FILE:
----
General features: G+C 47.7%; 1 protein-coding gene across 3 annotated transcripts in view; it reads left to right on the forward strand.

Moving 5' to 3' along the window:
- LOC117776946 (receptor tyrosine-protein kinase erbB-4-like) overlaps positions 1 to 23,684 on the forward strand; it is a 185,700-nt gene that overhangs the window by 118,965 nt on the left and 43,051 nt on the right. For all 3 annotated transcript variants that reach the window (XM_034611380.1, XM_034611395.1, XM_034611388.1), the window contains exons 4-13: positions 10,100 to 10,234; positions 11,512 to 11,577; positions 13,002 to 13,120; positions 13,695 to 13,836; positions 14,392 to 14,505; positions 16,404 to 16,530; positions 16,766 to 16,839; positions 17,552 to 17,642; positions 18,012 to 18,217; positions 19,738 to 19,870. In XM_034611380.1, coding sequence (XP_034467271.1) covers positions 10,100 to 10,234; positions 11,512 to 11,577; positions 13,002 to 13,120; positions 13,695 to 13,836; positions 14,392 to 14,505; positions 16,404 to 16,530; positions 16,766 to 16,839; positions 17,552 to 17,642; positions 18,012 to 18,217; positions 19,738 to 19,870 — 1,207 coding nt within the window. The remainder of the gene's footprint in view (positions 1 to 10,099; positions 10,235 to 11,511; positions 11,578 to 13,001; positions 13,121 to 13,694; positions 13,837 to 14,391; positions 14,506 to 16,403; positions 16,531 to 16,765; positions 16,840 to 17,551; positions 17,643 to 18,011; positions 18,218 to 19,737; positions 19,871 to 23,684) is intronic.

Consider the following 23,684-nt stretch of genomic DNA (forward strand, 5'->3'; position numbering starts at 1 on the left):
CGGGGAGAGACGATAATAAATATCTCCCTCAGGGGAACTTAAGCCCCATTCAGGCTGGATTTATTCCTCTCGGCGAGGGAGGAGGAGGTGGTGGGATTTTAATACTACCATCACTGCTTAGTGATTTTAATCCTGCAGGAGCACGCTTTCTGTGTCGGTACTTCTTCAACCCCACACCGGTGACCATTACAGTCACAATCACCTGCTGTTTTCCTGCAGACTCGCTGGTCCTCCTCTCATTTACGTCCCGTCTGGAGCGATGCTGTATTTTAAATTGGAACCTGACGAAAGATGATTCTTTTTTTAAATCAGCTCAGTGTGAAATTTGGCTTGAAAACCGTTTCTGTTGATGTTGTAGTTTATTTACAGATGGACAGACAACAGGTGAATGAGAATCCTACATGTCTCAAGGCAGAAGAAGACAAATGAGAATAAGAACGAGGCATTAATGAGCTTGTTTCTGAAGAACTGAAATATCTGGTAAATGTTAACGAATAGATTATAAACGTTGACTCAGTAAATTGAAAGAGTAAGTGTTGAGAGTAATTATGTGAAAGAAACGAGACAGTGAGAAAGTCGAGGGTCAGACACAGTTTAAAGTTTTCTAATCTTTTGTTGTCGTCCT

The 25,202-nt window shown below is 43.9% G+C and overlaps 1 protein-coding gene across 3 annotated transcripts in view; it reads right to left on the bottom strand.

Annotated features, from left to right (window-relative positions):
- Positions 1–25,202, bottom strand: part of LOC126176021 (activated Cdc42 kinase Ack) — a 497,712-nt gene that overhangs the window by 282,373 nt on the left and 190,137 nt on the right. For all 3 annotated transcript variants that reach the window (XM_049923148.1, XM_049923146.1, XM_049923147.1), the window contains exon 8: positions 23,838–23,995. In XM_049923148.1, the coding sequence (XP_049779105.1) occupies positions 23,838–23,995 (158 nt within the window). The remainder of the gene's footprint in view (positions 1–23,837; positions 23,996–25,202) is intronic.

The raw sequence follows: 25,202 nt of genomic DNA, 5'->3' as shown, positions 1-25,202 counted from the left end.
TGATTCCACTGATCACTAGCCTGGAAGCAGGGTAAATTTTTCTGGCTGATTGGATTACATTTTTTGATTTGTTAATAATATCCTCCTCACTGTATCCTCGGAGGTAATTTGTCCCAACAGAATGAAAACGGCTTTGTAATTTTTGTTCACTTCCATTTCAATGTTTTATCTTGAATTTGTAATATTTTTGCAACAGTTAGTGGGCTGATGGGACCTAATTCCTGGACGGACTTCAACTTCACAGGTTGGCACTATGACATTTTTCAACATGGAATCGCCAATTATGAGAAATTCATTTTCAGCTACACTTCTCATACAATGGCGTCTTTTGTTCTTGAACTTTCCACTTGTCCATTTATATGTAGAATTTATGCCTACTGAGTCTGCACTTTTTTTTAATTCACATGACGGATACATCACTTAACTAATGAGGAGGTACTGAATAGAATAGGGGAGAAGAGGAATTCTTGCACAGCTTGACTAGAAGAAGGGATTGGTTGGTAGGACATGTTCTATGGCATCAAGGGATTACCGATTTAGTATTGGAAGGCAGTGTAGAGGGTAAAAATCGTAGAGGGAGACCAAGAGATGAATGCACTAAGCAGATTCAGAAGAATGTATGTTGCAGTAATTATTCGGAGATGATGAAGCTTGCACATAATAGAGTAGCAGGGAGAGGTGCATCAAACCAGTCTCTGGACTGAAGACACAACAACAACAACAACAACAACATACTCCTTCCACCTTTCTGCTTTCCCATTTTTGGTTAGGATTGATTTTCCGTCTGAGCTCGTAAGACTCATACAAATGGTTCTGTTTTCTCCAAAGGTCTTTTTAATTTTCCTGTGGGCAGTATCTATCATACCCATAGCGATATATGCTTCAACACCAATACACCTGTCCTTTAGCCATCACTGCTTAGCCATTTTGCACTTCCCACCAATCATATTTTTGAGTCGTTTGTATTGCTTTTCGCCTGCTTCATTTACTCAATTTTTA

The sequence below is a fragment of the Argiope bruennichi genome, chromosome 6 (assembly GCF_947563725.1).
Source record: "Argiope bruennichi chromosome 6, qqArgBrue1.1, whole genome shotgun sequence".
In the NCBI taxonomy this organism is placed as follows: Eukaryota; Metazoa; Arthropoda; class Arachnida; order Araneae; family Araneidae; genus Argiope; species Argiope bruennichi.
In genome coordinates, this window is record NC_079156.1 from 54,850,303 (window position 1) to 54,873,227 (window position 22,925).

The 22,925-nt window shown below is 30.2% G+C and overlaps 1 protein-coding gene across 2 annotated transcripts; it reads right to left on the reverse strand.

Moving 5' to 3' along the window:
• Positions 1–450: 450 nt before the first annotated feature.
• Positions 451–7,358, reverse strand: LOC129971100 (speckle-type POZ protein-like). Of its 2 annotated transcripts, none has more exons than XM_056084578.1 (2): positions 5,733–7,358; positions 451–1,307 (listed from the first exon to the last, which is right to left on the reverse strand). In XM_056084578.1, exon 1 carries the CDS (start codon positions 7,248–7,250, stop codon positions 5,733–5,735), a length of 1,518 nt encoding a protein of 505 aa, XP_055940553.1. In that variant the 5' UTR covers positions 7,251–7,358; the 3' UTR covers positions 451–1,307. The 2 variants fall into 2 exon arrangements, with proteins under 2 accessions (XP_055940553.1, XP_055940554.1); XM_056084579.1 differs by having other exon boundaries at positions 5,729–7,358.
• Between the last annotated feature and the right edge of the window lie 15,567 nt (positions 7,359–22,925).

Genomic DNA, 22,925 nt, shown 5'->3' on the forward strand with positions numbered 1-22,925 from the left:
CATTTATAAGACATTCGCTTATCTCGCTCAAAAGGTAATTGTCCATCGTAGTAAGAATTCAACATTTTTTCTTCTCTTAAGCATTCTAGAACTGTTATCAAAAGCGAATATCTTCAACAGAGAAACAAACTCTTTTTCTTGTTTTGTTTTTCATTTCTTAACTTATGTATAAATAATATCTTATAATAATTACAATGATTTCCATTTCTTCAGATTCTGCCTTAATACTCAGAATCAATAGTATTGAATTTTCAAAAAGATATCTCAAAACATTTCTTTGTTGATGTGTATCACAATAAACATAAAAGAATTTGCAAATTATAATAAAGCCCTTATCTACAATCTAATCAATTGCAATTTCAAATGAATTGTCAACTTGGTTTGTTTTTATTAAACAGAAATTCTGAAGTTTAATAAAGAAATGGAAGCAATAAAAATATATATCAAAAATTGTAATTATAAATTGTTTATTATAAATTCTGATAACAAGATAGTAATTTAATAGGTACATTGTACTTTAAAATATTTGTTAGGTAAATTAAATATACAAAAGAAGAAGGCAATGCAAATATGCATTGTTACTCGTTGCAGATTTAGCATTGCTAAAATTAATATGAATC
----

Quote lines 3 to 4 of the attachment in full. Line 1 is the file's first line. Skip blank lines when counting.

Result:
- LOC117776946 (receptor tyrosine-protein kinase erbB-4-like) overlaps positions 1 to 23,684 on the forward strand; it is a 185,700-nt gene that overhangs the window by 118,965 nt on the left and 43,051 nt on the right. For all 3 annotated transcript variants that reach the window (XM_034611380.1, XM_034611395.1, XM_034611388.1), the window contains exons 4-13: positions 10,100 to 10,234; positions 11,512 to 11,577; positions 13,002 to 13,120; positions 13,695 to 13,836; positions 14,392 to 14,505; positions 16,404 to 16,530; positions 16,766 to 16,839; positions 17,552 to 17,642; positions 18,012 to 18,217; positions 19,738 to 19,870. In XM_034611380.1, coding sequence (XP_034467271.1) covers positions 10,100 to 10,234; positions 11,512 to 11,577; positions 13,002 to 13,120; positions 13,695 to 13,836; positions 14,392 to 14,505; positions 16,404 to 16,530; positions 16,766 to 16,839; positions 17,552 to 17,642; positions 18,012 to 18,217; positions 19,738 to 19,870 — 1,207 coding nt within the window. The remainder of the gene's footprint in view (positions 1 to 10,099; positions 10,235 to 11,511; positions 11,578 to 13,001; positions 13,121 to 13,694; positions 13,837 to 14,391; positions 14,506 to 16,403; positions 16,531 to 16,765; positions 16,840 to 17,551; positions 17,643 to 18,011; positions 18,218 to 19,737; positions 19,871 to 23,684) is intronic.

Consider the following 23,684-nt stretch of genomic DNA (forward strand, 5'->3'; position numbering starts at 1 on the left):